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The Elements of Thought: A First Look

Let us begin by looking at the parts of thinking as they stand in an interrelated set. It is possible to name them in just one, somewhat complex, sentence:


Whenever you reason, you do so in some circumstances,
making some inferences (that have some implications and consequences) 
based on some reasons or information (and assumptions) 
using some concepts, 
in trying to settle some question (or solve some problem)
for some purpose
within a point of view.

If you like, you can put it in two sentences (also see Figure 6.4):


Whenever you are reasoning,
you are trying to accomplish some purpose,
within a point of view, 
using concepts or ideas.
You are focused on some issue or question, issue, or problem,
using information 
to come to conclusions, 
based on assumptions,
all of which have implications.

Figure 6.4. If you understand the parts of thinking, you can ask the crucial questions implied by those parts.

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Let us now examine, at least provisionally, each of these crucial concepts. We will be using them throughout this resource. It is essential that they become a comfortable part of your vocabulary. As you read these explanations, see if you can write out your understanding of them, with an example drawn from your own experience.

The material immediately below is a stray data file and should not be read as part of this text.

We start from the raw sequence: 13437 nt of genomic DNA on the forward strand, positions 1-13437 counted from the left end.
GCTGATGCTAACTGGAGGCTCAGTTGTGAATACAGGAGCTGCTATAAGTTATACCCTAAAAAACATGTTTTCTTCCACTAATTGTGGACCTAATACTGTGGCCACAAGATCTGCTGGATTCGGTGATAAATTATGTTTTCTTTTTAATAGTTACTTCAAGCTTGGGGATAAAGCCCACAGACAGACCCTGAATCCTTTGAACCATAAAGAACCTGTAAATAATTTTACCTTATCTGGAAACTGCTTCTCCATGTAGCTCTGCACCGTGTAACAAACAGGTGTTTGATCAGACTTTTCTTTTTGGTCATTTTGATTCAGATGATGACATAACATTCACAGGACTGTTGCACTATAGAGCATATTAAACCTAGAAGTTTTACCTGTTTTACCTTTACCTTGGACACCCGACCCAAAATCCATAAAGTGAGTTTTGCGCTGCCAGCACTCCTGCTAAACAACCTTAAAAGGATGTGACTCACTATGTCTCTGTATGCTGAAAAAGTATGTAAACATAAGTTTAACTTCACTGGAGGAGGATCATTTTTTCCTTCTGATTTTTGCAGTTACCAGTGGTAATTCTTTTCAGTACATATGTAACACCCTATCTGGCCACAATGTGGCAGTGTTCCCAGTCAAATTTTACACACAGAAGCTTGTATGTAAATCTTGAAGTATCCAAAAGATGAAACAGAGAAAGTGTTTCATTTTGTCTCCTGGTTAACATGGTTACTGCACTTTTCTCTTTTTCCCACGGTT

By reasoning, we mean making sense of something by giving it some meaning in one's mind. Virtually all thinking is part of our sense-making activities. We hear scratching at the door and think, "It's the dog." We see dark clouds in the sky and think, "It looks like rain." Some of this activity operates at a subconscious level. For example, all of the sights and sounds about me have meaning for me without my explicitly noticing that they do. Most of our reasoning is unspectacular. Our reasoning tends to become explicit to us only when someone challenges it and we have to defend it. ("Why do you say that Jack is obnoxious? I thought he was quite pleasant."). Throughout life, we begin with a goal or purpose and then figure out what to do to achieve our goal. Reasoning is what enables us to come to these decisions using ideas and meanings.